The annual income tax allows losses resulting from depreciation and amortization of the property used or maintained for business activities to be deducted. Real estate property in the form of land or land is not depreciated, however, maintenance and construction costs are deductible. In contrast, personal property and inventory of shares in the financial market cannot be deducted.
Depreciation is incurred when an asset is put into service and ends when it is taken out of service. The taxpayer has the possibility to choose one method among several to make the calculation. In general, the depreciable property value is recovered by defining a rate for a period of time for the property in the company’s statute, for example: X% is defined for a property in X years. Buildings depreciate on a linear basis over a period of 27.5 years, residential, and 39 years, for commercials.
Net operating losses as a general rule is recorded to offset taxes for 2 years retroactively or 20 years to the future. Check the www.taxfyle.com/sales-tax-calculator for calculating the taxes.
Ordinary company deductions include expenses on employee wages, real estate rents, maintenance on machinery, interest on loans, bad loans, charitable contributions, depreciation, amortization, advertising, profit sharing, etc.
The initial expenses of the company, made for the normal development of the business, are only deductible in the dissolution of the company. There is an option to deduct expenses of up to $ 5,000 in the year the company was founded and to deduct the remainder proportionally in 180 months counting the month the company was opened.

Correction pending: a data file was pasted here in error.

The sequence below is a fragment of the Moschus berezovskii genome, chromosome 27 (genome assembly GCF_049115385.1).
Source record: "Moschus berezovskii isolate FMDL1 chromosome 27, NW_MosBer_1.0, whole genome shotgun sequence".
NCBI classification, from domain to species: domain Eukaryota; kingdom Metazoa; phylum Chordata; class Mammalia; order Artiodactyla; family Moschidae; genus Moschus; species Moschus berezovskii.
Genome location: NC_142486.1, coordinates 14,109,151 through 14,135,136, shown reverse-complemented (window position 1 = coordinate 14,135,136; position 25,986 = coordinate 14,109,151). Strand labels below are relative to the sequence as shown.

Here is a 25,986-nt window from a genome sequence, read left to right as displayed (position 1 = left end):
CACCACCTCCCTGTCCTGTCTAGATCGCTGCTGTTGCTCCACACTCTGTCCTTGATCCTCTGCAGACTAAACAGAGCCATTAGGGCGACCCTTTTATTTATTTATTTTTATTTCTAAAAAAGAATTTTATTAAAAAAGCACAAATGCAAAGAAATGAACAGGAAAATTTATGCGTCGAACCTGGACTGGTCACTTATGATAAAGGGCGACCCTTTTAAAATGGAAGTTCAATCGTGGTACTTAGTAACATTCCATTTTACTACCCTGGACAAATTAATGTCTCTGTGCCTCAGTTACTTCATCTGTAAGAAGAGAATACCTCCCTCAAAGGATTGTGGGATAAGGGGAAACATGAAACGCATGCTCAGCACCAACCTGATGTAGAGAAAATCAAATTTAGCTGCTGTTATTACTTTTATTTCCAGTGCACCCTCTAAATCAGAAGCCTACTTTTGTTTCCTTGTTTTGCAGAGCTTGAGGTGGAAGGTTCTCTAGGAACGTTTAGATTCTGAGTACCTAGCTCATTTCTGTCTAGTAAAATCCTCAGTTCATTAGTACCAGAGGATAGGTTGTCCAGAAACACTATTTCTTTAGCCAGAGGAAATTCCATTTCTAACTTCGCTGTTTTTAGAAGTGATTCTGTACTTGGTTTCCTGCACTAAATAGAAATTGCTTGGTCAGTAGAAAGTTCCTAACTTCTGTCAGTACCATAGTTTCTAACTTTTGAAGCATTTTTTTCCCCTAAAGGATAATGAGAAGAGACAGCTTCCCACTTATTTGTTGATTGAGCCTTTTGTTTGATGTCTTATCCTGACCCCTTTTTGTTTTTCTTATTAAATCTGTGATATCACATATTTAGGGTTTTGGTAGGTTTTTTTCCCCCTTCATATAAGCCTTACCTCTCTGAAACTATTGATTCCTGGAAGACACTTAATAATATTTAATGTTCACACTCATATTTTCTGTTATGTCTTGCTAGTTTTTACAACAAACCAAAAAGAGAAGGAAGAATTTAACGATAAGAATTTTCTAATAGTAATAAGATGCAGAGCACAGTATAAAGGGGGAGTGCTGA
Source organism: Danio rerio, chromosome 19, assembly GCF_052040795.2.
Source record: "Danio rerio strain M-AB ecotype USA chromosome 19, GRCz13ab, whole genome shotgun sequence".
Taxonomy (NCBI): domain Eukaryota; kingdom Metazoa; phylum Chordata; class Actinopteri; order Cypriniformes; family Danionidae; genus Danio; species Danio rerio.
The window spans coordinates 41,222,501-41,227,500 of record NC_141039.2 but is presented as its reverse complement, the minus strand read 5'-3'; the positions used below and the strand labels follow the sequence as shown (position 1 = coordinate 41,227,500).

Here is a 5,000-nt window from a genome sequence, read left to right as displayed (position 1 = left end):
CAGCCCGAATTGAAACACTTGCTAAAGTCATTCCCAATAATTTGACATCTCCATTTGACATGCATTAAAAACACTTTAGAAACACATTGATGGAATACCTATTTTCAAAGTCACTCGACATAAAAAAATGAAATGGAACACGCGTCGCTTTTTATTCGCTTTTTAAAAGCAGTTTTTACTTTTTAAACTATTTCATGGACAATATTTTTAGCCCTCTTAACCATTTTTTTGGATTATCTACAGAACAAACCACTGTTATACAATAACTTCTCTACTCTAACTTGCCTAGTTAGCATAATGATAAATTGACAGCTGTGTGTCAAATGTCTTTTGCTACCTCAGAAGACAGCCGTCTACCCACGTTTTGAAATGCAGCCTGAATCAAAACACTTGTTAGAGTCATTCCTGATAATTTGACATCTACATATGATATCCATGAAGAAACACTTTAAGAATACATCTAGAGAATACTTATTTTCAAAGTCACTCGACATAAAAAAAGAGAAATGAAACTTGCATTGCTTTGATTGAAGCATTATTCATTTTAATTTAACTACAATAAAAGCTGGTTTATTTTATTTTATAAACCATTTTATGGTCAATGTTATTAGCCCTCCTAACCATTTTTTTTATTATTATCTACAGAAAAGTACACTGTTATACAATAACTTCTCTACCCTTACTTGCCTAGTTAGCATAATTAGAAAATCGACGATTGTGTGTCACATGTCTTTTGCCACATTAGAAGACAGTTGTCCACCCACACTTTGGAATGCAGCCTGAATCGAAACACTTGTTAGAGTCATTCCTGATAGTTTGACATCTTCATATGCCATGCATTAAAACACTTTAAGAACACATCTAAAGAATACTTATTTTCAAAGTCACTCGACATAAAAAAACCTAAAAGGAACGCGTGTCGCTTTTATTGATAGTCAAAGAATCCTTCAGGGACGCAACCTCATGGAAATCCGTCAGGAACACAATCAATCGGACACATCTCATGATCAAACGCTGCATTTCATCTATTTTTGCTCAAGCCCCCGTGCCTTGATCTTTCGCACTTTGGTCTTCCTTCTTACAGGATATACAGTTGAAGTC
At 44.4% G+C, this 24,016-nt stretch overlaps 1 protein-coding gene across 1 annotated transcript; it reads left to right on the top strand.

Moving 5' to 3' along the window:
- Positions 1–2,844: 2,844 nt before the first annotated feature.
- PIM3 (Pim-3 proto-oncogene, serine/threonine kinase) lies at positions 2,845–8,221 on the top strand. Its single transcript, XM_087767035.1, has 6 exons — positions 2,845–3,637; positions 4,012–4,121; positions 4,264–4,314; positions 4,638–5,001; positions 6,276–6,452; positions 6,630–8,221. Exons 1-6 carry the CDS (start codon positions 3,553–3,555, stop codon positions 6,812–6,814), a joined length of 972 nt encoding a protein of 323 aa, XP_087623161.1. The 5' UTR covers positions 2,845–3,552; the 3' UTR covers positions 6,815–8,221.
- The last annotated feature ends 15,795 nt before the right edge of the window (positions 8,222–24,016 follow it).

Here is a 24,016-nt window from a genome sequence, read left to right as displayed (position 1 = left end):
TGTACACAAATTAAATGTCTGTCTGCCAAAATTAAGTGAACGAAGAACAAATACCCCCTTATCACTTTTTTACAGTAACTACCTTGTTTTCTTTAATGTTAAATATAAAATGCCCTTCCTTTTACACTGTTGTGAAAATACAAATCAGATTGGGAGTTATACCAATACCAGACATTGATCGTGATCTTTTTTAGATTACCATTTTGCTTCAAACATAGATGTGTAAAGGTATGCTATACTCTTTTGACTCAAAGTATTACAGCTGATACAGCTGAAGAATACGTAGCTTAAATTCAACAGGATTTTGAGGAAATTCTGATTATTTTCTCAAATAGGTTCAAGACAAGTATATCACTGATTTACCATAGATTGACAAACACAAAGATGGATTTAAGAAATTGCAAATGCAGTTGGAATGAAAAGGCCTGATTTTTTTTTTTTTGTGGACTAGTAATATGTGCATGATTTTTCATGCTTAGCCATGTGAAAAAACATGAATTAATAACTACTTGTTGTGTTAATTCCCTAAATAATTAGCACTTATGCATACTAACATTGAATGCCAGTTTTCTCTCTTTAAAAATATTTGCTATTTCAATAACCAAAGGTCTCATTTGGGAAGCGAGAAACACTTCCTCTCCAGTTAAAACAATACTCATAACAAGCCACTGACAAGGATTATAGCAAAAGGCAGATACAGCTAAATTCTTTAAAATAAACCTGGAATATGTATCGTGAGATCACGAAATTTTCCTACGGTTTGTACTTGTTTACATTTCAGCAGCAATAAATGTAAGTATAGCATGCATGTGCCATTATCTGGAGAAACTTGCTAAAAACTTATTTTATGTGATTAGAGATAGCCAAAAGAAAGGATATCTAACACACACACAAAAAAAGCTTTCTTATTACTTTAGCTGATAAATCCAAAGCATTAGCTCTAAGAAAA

Earning Stripping rules
In the result of the participations, for people who should not be taxed in the country, the so-called “earnings striping” is applied. To avoid this fee, a company’s interest deduction for “disqualified interests” is limited by the company’s debt-to-equity ratio exceeds 1.5 to 1. Carryovers of unallowed interest expenses are deferred for future years. Interest deductions that do not fit expenses are deferred for future years.
If the US company exceeds the 1.5 to 1 debt / equity ratio and the interest is paid or accrued to a foreign person where less than 30% tax is withheld, and the US taxpayer’s net interest debts is greater than 50% of the taxable income, the excessive interest expense, relative to the sum paid abroad, is not deductible, and the amount is deferred for the year in which such expense exceeds the limit of fifty percent.
The interest that is subject to this limitation includes that paid to third parties if they are also exempt from income tax or a foreign person who guarantees these loans. United States tax law also includes provisions that generally postpone the deduction of certain expenses payable to a related party until the national pays the debt.